Decorated cottage in Newtongrange for the 2013 centenary gala. © Mary Anderson.

Although the ceremonial arches may no longer be as outstanding as this effort in 1909!

Vintage black and white photo of a group of men standing under three wreathed arches on a quiet village street.
A prize-winning arch on the main street of Armadale during the Gala Day, West Lothian, 1909. From the Scottish Life Archive.

In the early years of the Gala Day, the miners constructed huge arches to span the roads in front of the homes of the Queen and her Chief Lady. In following years, various miners who lived in different parts of the town would then compete with each other to build bigger and better arches outside their particular street. The practice of building the large green and boxwood arches has now all but died away.

Document titled 'Royal Proclamation' in red with black text laying out expectations for behaviour on a Gala Day.
Programme for Armadale Children’s Gala Day, Saturday 17th June 1989. From the Scottish Life Archive, W.MS.2001.20.
Vintage black and white photo of well-dressed crowds lining a village street under telephone wires.
Crowds line the street to watch the procession during Armadale Gala Day, West Lothian, 1913. The Star Inn and other buildings along the procession route are flying flags and bunting for the occasion. The procession, involving local schoolchildren, consisted of miners’ horses and ponies and a series of decorated carts. Scottish Life Archive.

Friendly societies played a major part in organising and funding the events. This film in the National Library collection shows footage from Wishaw Co-op Gala Day in 1909.

However, regardless of whether the day is financially supported by industry, co-operative, public house societies or local government, the stalwarts serving on a gala committee are the real motivators behind the event. The big day mostly falls on a Saturday, but the fundraising, meetings, rehearsal, run up events and installation of easily recognisable things such as bunting takes a great deal of preparation. The one thing no committee can control is the weather and the last thing anyone wants is to cancel the gala.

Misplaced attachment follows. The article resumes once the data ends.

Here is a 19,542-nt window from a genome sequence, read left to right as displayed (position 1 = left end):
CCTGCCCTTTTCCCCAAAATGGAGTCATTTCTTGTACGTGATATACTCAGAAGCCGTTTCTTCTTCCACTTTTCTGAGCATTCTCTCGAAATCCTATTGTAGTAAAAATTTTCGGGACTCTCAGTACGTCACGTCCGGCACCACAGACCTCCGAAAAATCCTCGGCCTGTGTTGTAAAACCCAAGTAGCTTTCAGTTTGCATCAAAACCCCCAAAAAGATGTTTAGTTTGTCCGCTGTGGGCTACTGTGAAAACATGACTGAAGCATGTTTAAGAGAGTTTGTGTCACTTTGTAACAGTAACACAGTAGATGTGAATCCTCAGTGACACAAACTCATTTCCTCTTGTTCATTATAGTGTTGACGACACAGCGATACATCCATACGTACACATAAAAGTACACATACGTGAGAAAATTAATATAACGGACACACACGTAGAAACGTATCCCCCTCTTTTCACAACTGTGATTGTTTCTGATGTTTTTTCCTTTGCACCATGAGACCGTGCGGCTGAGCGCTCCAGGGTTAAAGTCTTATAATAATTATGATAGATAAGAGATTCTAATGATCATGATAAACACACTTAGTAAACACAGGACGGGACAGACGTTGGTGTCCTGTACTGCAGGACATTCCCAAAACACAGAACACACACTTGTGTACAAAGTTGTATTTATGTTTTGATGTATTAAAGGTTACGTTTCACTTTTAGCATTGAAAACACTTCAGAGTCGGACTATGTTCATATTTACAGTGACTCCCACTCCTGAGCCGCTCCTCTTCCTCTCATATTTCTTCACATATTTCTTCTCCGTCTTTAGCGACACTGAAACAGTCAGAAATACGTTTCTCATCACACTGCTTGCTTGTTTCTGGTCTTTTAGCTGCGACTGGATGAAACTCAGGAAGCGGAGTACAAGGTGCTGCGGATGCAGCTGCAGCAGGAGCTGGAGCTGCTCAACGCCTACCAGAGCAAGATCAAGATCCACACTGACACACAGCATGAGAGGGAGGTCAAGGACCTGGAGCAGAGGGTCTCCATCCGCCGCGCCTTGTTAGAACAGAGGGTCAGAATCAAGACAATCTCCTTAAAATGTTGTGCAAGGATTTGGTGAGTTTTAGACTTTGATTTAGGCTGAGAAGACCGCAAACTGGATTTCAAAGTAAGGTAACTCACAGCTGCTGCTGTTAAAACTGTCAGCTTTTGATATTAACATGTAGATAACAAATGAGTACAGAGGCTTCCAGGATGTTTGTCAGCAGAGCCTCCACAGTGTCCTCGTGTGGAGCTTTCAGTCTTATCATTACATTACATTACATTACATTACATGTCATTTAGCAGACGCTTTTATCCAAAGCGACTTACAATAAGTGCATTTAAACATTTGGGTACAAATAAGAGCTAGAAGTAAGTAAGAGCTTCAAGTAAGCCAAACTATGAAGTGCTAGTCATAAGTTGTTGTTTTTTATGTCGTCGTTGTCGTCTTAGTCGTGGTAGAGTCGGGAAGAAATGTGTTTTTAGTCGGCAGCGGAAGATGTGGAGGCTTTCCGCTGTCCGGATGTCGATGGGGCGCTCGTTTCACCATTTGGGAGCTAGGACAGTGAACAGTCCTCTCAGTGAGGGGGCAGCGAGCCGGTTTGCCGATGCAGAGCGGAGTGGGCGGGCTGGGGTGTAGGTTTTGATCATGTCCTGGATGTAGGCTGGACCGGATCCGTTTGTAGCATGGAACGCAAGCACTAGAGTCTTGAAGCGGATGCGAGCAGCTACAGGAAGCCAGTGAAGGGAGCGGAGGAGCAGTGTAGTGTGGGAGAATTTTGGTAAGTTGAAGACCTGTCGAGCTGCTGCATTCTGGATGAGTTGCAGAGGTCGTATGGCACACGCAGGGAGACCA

Black and white photo of three children looking disappointed under an umbrella after a Gala Day was cancelled.
Pupils from Blacklaw School with umbrellas as Dunfermline Gala Day is cancelled, 24 June 1961. © The Scotsman Publications Ltd. (Original glass plate negative held in the Scottish Life Archive.)

Gala day material including photographs, film footage, oral testimony and objects are not only useful for tracing family history. They can record buildings, businesses, public spaces and traditions that have long since disappeared. Local newspapers and social media entries by Gala Committee groups are worth exploring to find up to date information regarding your local gala.

Other institutions have very useful gala related collections. The National Library of Scotland’s Moving Image Archive has historic footage from events all over Scotland, such as this scene at Lochgelly’s Gala Day on 25 June 1938, and many can be accessed from home.

SCRAN is an online learning service of the charity Historic Environment Scotland. It contains over 500,000 images and media from museums, galleries, and archives, including the Scottish Life Archive. It aims to advance public education by enabling access to Scotland’s culture, heritage and related material and has gala related material relating to a huge number of communities in Scotland.

West Lothian Council Local History Library has an extensive collection of items in the old County Buildings relating to the many gala days held in the area and has a great Flickr site.

Edinburgh City Libraries have two electronic collections that capture the community galas: Edinburgh City Libraries Capital collections and Edinburgh Collected.

Museums & Galleries Edinburgh held a recent exhibition about the Leith Gala in The People’s Story Museum.

Oral histories can be incredibly useful for experiences that can never be found in photo or print. Below are a few very useful examples from SCRAN:

Local papers still remain useful for capturing the big day, such as this story from the Midlothian Advertiser.

Senior Curator of Modern History Dorothy Kidd states “that a ‘tradition’ can be as short as repeating something once, or last for generations. That traditions are made, developed, adapted and altered and can also disappear”. Whether it be resurrecting a tradition as in Cellardyke or courting controversy by changing the rules by adding a King to the annual gala, tradition still very much matters.

Vintage photo of four women in fancy dress, one seated in a wheelchair, looking happy during a rural Gala Day.
Digital copy of a black and white photograph of a fancy dress party, including Mary Davidson (second from left) and Thomsina Davidson (in wheelchair), at Moniaive Gala, Dumfriesshire in the 1920s. From the Scottish Life Archive, SLA.DIG.9.22.

Want to find out more? You can download a list of further resources from SCRAN and a list of bibliographic references here.